Last December, I discovered how easily even women managers can ignore the most basic needs of female workers.
This revelation came to light at a seminar about ‘Women in the Environmental Profession’ run by the Environment Institute of Australia and New Zealand (EIANZ) in Canberra.
After much discussion about important topics like the gender pay gap, it was my turn to speak.
Being fresh back from a trip to India, my mind was still focused on sanitation and I mentioned some of the problems that women face when they don’t have access to clean, private, safe toilets.
This sparked a lively conversation about female rangers and environmental professionals doing ecological or contaminated site assessments and other field work.
It soon became obvious that access to toilets isn’t just a challenge for women in developing countries. I’ve since talked to landscapers who have faced similar problems when construction work has been completed and the portable toilets are removed from site.
(Surely most women have experienced that feeling of being desperate to go to the loo but you’re in the middle of nowhere, surrounded by men, and there aren’t even any substantial bushes around for miles? I know I have and I hate the idea that I’ve placed staff in that position.)
To my surprise, another presenter also raised the issue of toilets and fieldwork. She explained to the audience that it isn’t just a matter of privacy and comfort.
In her experience, women (and presumably some men) often drink less fluid so they don’t need to urinate as frequently, regardless of the weather conditions and exertion level.
As a result, these women risk becoming seriously dehydrated — which isn’t good for either their productivity or safety (much less their health if they suffer from heatstroke or contract a urinary tract infection).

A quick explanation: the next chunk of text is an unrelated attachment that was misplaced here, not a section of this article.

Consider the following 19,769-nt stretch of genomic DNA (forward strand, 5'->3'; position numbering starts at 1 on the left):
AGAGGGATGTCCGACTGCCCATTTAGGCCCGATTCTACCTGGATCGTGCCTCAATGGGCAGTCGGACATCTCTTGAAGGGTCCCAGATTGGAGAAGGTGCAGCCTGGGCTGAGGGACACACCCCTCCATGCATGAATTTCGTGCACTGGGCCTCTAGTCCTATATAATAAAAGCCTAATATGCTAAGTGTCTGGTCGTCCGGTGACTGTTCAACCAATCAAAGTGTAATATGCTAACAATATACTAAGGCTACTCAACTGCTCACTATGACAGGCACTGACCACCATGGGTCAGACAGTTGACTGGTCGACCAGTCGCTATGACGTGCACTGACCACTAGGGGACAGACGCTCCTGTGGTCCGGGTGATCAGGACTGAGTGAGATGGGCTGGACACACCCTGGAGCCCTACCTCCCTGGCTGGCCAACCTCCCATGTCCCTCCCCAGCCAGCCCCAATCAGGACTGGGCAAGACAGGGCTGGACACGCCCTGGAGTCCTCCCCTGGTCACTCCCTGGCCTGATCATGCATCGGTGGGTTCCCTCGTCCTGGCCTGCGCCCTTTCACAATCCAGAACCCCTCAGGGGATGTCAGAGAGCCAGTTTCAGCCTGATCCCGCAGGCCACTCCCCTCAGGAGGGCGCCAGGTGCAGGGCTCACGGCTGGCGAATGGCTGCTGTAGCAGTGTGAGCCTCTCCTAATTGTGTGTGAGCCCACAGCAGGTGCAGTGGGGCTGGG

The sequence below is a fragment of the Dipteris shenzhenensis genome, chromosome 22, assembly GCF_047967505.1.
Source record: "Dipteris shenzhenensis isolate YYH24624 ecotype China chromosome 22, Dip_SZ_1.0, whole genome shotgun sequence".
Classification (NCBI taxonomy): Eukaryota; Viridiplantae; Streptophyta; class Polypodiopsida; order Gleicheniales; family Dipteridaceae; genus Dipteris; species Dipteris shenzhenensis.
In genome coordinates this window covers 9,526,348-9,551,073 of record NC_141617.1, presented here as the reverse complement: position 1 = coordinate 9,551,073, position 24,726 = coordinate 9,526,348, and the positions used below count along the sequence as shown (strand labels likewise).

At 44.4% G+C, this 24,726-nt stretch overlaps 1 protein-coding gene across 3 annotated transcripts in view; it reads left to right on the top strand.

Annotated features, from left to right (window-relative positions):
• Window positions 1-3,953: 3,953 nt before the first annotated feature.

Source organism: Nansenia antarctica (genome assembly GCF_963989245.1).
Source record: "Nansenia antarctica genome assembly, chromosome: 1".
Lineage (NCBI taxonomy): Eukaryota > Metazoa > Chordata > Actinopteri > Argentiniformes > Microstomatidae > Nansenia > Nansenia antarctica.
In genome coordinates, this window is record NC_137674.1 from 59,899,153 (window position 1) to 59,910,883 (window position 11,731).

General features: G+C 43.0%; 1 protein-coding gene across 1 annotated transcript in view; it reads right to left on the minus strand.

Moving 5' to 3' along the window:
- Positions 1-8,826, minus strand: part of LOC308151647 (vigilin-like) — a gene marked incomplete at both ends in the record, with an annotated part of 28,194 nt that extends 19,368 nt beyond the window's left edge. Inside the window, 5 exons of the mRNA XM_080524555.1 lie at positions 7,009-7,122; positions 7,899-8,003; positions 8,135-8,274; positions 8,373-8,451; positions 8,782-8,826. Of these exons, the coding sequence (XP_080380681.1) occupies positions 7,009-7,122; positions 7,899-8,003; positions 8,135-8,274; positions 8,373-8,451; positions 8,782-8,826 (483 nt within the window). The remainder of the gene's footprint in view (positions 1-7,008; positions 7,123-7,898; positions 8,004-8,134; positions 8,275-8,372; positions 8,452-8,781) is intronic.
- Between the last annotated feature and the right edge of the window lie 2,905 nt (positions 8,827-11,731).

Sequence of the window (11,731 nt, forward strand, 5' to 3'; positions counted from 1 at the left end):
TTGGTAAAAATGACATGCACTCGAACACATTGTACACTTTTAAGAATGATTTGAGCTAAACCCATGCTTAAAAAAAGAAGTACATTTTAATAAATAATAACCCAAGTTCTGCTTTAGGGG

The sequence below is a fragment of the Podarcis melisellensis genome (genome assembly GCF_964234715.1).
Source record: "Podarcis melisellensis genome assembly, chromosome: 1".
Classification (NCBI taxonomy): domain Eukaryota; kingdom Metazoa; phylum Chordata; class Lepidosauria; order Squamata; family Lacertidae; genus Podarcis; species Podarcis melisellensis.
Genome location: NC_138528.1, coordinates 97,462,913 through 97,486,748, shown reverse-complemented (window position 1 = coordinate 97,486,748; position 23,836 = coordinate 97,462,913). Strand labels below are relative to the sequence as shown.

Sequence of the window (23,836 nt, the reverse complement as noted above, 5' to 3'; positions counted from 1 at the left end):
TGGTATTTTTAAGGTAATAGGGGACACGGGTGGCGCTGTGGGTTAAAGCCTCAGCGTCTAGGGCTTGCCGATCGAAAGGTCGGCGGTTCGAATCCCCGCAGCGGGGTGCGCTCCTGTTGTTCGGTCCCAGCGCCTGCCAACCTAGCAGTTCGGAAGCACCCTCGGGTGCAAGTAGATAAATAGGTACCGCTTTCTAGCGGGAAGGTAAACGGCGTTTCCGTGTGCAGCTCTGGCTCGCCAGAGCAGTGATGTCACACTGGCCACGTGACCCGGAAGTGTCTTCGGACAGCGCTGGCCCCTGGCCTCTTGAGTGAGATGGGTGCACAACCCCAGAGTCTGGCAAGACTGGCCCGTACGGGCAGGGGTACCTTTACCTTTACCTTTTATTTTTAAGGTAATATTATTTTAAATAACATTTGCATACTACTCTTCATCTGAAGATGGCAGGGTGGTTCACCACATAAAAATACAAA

She recommended education for students so they are empowered to advocate for themselves in the workplace and consideration of toilet requirements in field work plans.
Sometimes the solution is as simple as negotiating with local landowners to use their facilities or factoring in enough time to drive into town during scheduled breaks.
But how many organisations would be willing to add in extra time and fuel to drive to the closest public facilities? Or would consider including a porta-loo in the budget?
How many staff know about useful tools such as female urination devices (FUDs) and menstrual cups? And are any organisations willing to consider requests to purchase such items under the banner of Personal Protective Equipment for female staff working in places without easy access to toilets?
Categories: Environment, Gender equality, Health & Wellbeing, Workplaces
Thank you for this interesting post, Pip!
It was mentioned briefly in the latest movie “Hidden Figures”.
Having worked in remote places in Australia and currently volunteering in Indonesia, I see how much your topic is important.
I read “The Big Necessity” (by Rose George) a few months ago – so interesting, and so scary, on the topic of facilities, and lack of them, through history and also today in 3rd world countries…. but I hadn’t thought about the plight of outdoor workers in our own countries. Thanks for raising this issue. And yes, I saw “Hidden Figures” recently too, and the play I saw last night, set in 1958 Atlanta, had a set with separate doors for “Whites” and “Colored”. I guess the current equivalent is His/Hers/ and Trans. Here’s hoping we get more inclusive, and soon.
PS in a lighter vein, what about Stadium Buddies? I hear they have them for women now. And oh, the famous astronaut diaper.